- The Villain Gets Away With Their Crime: In this type of plot twist, even though it looks like justice will be served, the villain gets away with their crime in the end. This can be a great way to frustrate your readers and make them think about what could happen if villains are never brought to justice.
- All of These Things Happen, but It Was Just a Dream: In this type of plot twist, it turns out that everything that happened in the story was just a dream. This can be a great way to confuse and frustrate your readers and make them question what is real and what isn’t.
4 Ways to Write a Plot Twist Your Readers Will Never See Coming
Here are four things you need to remember to ensure that your plot twists are hits with your audience:
Don’t Be Too Clever
While you want your plot twist to be unexpected, you also don’t want it to come out of left field and make no sense within the context of your story. A good plot twist is clever without being contrived; it should surprise your readers while still feeling like it fits within the world you’ve created.
Set It Up Early On
Writers often mistakenly do not plant the seeds for their plot twist early enough. If you’re going to have a character reveal that they’re an alien, for example, there should be small clues throughout the story that hints at this big reveal-otherwise, your twist will feel unearned and cheap. By planting little Easter eggs along the way, you can ensure that your plot twist will be satisfying for your readers rather than confusing.
Pay Off on Promises Made
When writing your story, you’ll likely make all sorts of promises to your reader, revealing who killed someone by the end of the book or finally resolving a will-they-won’t-they romantic subplot. Whatever promises you make, big or small, be sure to pay them off in your ending; if you don’t, your readers will feel cheated.
Kill Off a Few Characters
If you’re looking for a surefire way to shock your readers, one guaranteed method is killing off popular characters, especially if those deaths aren’t signposted earlier in the story. This can be a controversial move, but if executed well, it can pay off big time and leave your readers positively reeling from all the feels. Just be sure that any character deaths serve a purpose beyond simply being shocking; otherwise, you risk frustrating and alienating your audience.
How to Build a Plot Twist Into a Short Story
Set Up the Story, So the Plot Twist Feels Like a Natural Progression
The best plot twists are those that make sense in retrospect. This means you need to plant the seeds for the twist early on in the story. For example, if your story is about a woman who discovers her husband is cheating on her, you might want to include a scene where she finds his phone and sees a text from another woman. This small moment sets up the larger plot twist later in the story.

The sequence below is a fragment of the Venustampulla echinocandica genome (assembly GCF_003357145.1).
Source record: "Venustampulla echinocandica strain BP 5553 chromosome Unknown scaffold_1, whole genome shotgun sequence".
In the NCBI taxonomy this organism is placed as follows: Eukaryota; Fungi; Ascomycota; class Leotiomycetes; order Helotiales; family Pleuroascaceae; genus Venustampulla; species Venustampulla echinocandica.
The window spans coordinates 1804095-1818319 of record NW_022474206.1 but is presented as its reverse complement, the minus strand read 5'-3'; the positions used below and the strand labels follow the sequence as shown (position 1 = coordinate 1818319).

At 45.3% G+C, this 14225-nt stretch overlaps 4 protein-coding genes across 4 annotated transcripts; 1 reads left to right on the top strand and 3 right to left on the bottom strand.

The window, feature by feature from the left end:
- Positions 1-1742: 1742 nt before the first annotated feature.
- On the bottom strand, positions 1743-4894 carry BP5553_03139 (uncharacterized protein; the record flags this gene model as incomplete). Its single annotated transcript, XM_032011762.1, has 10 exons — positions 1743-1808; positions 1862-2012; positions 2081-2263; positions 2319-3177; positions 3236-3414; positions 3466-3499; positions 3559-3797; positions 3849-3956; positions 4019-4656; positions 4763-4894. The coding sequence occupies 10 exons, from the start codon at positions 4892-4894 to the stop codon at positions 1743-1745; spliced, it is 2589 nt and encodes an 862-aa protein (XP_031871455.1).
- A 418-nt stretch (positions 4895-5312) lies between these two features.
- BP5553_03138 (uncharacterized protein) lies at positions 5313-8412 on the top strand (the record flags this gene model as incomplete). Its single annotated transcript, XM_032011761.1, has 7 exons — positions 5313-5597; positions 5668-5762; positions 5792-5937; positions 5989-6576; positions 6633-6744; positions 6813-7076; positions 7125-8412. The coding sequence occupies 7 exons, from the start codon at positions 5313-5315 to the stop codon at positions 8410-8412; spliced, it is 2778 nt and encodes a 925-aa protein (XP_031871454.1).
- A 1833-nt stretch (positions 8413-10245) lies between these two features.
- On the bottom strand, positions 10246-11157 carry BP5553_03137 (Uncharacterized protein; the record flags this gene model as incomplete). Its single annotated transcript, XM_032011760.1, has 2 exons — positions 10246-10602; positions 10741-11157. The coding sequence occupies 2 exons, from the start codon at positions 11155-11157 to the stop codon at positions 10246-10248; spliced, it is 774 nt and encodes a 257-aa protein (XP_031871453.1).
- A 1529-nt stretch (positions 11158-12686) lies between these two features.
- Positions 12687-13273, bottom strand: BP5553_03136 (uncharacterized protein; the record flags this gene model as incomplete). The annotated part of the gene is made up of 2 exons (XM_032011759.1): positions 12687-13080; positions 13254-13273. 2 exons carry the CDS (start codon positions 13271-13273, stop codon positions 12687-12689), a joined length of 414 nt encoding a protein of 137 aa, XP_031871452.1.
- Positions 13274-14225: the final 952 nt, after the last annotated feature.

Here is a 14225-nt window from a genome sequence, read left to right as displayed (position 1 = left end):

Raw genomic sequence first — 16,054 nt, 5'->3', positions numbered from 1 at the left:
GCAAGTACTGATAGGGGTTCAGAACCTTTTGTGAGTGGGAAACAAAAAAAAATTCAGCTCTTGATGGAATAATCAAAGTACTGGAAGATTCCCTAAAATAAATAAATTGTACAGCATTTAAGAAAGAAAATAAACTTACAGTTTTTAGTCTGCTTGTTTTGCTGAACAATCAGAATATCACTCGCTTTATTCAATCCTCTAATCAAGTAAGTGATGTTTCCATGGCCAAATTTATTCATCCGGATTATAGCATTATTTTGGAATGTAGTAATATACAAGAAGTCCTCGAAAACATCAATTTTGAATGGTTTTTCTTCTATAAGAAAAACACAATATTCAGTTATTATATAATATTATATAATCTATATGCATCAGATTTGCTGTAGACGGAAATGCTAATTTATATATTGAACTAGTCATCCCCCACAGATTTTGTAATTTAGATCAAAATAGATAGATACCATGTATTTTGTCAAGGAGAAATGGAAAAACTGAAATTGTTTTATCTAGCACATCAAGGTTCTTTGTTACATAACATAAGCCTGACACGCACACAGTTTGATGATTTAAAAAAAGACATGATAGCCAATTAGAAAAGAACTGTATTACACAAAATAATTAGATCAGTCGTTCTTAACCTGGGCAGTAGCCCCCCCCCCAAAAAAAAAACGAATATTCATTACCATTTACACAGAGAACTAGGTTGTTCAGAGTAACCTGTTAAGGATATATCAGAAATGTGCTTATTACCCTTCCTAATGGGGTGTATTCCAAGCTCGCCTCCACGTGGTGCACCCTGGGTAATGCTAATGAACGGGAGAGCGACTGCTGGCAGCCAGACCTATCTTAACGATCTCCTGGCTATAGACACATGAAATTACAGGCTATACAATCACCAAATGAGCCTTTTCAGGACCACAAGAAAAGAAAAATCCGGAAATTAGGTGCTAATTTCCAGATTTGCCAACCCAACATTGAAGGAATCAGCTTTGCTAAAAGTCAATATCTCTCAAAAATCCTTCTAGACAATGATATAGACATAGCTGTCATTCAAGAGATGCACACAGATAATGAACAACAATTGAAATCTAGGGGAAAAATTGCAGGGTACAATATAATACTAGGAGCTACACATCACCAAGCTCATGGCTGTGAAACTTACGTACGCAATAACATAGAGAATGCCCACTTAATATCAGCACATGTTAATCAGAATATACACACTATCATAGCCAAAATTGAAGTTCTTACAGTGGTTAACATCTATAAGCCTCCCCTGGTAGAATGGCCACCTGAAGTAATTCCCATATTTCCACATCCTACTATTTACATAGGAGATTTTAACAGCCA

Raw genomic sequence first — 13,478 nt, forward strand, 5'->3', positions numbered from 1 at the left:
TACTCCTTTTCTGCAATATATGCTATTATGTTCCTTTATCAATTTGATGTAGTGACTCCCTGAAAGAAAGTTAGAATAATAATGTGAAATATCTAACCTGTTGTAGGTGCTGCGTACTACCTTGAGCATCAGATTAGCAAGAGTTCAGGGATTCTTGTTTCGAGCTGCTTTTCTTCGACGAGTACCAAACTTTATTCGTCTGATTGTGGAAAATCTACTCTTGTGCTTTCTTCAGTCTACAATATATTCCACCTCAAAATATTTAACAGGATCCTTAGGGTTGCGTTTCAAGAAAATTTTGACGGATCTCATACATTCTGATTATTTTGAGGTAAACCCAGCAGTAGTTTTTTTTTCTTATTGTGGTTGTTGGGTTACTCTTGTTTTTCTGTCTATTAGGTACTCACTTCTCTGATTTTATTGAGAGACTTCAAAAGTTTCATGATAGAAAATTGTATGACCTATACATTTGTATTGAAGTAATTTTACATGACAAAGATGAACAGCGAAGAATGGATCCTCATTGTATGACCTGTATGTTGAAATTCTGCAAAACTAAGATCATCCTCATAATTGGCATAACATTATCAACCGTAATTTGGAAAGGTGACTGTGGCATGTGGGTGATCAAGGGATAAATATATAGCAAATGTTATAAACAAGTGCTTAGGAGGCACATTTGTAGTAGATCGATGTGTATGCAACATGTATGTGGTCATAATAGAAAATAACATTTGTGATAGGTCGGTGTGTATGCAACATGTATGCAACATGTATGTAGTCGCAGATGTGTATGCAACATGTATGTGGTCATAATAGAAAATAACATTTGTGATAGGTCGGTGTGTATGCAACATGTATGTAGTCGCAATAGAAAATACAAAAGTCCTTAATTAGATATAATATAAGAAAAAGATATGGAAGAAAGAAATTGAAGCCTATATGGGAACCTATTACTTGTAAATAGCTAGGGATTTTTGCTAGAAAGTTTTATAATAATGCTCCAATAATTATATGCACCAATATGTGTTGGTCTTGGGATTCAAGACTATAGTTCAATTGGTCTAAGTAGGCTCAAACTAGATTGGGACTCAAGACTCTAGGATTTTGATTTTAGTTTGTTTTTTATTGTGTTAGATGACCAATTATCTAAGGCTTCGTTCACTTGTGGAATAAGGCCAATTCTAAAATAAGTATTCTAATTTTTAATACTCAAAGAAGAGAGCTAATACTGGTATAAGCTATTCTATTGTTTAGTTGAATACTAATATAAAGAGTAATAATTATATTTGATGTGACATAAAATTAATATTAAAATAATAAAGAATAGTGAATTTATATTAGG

Keep the Plot Twist Close to the Beginning of the Story
If you want your readers to be truly surprised by the plot twist, it’s best not to wait until the end of the story to reveal it. A good rule of thumb is to have the plot twist occur no more than halfway through the story. This way, there’s still plenty of time for things to unravel and for additional twists and turns to be added before the story comes to a close.
Be Careful Not to Overdo It With Multiple Plot Twists
While a well-placed plot twist can add excitement and intrigue to your story, too many plot twists can leave your readers feeling confused and frustrated. If you’re going to include multiple plot twists in your story, make sure each one serves a specific purpose and furthers the story in some way. Otherwise, you run the risk of losing your readers entirely.
Writers and Filmmakers Who Create Excellent Plot Twists
JK Rowling in the Harry Potter series
Alfred Hitchcock – think of Marion Crane in Psycho
Examples of Great Plot Twists
Darth Vader in Star Wars
Tyler Durden – The Narrator in Fight Club
The Usual Suspects
Why Plot Twists Matter in Crime Fiction
Plot twists are an essential component of crime fiction storytelling.
Suspense is one of the most important elements of any good crime fiction novel. Suspense keeps readers turning the page, anxious to discover what happens next. A plot twist is the perfect way to keep suspense levels high throughout your novel.
Plot Twists in Romance Writing
There are many different types of romantic plot twists, but some of the most common include:
- Revealing that a character is not who they seem to be.
- Introducing a new character who changes everything.
- Killing off a main character.
- Revealing that the two characters are related.
- Having a character remember something important from their past.